Porsche 997 Engine
Early 997s have a reputation for lunching engines, but according to Jonas Zambakides, MD of Porsche specialists JZM, the picture is nowhere near as bad as sometimes painted on the forums. The two known issues with the gen-1 (2004-2008) flat-six are scored cylinder bores and the failure of a bearing at the end of the intermediate shaft that drives the camshafts. Both can result in engine failure and a rebuild could cost up to ten grand.
Bearing failures are impossible to detect until they happen, but the good news is they are increasingly rarely seen these days. Scored bores are slightly more common, particularly with the 3.8, but there are clues in blackened tailpipes and/or a ticking noise at idle – if you encounter either, walk away. Peter Morgan of porscheinspections.com uses an endoscope to check for damage.Both Jonas and Peter stress the importance of having the engine’s black box interrogated to check for over-revving and also to confirm the true mileage.
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Gen-2 cars tend not to be afflicted by the above; same goes for the Turbos and GT models, which use a different engine.
Porsche 997 Transmission
Both the six-speed manual and the five-speed Tiptronic are robust. Clutches also last well – up to 50,000 miles.
Suspension and brakes
Check for corrosion on the inner disc faces – caused by lack of use and not easily spotted. Ceramic brakes are brilliant but not really necessary unless you do a lot of track work, plus they’re formidably expensive. Squeaks from the front suspension point to bushes needing replacement – budget a couple of hundred pounds.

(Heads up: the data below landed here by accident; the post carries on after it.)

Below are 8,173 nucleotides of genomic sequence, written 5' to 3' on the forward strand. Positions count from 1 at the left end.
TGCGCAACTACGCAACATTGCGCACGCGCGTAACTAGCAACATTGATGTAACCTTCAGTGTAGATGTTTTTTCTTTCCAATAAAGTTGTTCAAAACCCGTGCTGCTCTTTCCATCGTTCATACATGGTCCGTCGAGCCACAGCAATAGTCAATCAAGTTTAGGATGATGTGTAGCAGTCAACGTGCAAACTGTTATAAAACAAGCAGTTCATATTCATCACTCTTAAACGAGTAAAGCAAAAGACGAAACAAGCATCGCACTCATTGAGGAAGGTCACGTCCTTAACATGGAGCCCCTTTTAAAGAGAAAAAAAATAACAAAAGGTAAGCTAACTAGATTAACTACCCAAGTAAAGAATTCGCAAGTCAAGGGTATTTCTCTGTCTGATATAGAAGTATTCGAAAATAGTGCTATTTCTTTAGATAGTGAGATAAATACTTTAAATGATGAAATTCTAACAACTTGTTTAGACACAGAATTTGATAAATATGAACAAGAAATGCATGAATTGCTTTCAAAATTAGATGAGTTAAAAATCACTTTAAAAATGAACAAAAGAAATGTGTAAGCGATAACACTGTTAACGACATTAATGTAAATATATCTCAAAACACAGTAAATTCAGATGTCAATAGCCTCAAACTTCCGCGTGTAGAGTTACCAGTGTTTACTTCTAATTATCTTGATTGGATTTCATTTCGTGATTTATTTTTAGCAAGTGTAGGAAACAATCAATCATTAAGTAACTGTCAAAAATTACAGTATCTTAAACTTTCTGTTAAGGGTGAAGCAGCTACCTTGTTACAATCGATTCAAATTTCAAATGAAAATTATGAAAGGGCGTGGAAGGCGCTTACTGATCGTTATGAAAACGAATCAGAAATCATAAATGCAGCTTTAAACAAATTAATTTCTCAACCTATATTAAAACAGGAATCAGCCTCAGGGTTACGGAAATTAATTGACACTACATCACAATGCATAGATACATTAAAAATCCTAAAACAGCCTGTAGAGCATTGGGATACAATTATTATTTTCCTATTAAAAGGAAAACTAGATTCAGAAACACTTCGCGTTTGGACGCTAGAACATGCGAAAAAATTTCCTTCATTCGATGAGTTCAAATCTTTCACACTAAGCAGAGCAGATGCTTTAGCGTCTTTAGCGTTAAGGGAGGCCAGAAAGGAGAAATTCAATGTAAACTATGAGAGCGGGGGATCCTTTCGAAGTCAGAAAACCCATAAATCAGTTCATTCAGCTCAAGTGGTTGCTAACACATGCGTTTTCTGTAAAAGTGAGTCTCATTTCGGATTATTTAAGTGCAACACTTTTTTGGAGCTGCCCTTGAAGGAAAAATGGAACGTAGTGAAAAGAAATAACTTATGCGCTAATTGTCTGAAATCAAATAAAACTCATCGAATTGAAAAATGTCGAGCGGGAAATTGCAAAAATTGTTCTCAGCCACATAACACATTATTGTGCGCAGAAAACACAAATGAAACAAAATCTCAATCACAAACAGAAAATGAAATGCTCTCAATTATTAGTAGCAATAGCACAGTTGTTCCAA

Bodywork and interior
It’s common to respray the nose section to cover stone-chips, but if any other area has been resprayed, approach with caution – rust is not an issue with these cars yet. Check the condition of the aircon condensers and coolant rads, which are behind the vents in the nose and can be prone to pinhole leaks (replacement can cost over £1500). The interior is generally durable, but do check that all the electrical systems are working, particularly the PCM functions and PASM dampers.
|Max power||350bhp @ 6600rpm|
|Max torque||295lb ft @ 4600rpm|
|Top speed||182mph (claimed)|
|Price when new||£65,000 (2005)|
|Tyres (each)||£224.63 front, £354.72 rear, Michelin Pilot Super Sport|
|Brake pads (front set)||£237.50|
|Brake discs (front pair)||£178.59|
|Front dampers (each)||£341.18|
|Exhaust (complete, Milltek Sport)||£3356.40|
Supplied by Design 911. Tyre prices from blackcircles.com. All prices include VAT at 20 per cent.
|60,000 miles||£510 (inc spark plugs)|
Prices from JZM Ltd
What to pay?
At the entry level to 997 ownership, a 3.6-litre Carrera is generally two or three grand cheaper than an S in similar condition. Privately owned C2s with average miles start at around £22-23K, while £25K should get you a good, clean, honest car from a dealer. An early Carrera S starts at around £25K, though a really nice example with a warranty from a specialist will be closer to £30K and upwards.
At the top end, a gen2 Carrera S will be over £40K, with the very best, late cars at around £50K. Buy from an Official Porsche Centre and you’ll also get the added peace of mind of an OPC warranty but you’ll obviously pay more.
Cheaper cars tend to be cheap for a reason – higher miles, incomplete service history, Marmite interior.
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